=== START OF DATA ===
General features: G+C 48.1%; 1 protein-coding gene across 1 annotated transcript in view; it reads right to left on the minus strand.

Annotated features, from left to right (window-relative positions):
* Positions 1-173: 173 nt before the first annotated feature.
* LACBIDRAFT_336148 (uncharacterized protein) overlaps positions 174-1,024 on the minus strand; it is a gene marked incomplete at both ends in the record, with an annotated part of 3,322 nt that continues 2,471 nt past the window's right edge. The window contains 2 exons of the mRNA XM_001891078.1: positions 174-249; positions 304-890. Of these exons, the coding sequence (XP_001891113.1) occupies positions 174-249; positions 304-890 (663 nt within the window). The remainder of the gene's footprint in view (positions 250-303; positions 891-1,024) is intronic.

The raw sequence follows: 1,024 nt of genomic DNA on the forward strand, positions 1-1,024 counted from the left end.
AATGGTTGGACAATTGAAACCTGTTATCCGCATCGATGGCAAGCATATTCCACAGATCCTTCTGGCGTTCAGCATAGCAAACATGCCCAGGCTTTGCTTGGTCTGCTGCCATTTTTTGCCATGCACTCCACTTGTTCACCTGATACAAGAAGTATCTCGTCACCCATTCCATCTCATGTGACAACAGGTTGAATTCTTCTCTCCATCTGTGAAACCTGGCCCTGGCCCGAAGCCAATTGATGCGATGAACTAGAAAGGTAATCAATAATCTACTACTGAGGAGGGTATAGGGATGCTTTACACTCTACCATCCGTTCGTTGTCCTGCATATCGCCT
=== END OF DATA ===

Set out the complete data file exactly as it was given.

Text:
General features: G+C 48.1%; 1 protein-coding gene across 1 annotated transcript in view; it reads right to left on the minus strand.

Annotated features, from left to right (window-relative positions):
* Positions 1-173: 173 nt before the first annotated feature.
* LACBIDRAFT_336148 (uncharacterized protein) overlaps positions 174-1,024 on the minus strand; it is a gene marked incomplete at both ends in the record, with an annotated part of 3,322 nt that continues 2,471 nt past the window's right edge. The window contains 2 exons of the mRNA XM_001891078.1: positions 174-249; positions 304-890. Of these exons, the coding sequence (XP_001891113.1) occupies positions 174-249; positions 304-890 (663 nt within the window). The remainder of the gene's footprint in view (positions 250-303; positions 891-1,024) is intronic.

The raw sequence follows: 1,024 nt of genomic DNA on the forward strand, positions 1-1,024 counted from the left end.
AATGGTTGGACAATTGAAACCTGTTATCCGCATCGATGGCAAGCATATTCCACAGATCCTTCTGGCGTTCAGCATAGCAAACATGCCCAGGCTTTGCTTGGTCTGCTGCCATTTTTTGCCATGCACTCCACTTGTTCACCTGATACAAGAAGTATCTCGTCACCCATTCCATCTCATGTGACAACAGGTTGAATTCTTCTCTCCATCTGTGAAACCTGGCCCTGGCCCGAAGCCAATTGATGCGATGAACTAGAAAGGTAATCAATAATCTACTACTGAGGAGGGTATAGGGATGCTTTACACTCTACCATCCGTTCGTTGTCCTGCATATCGCCT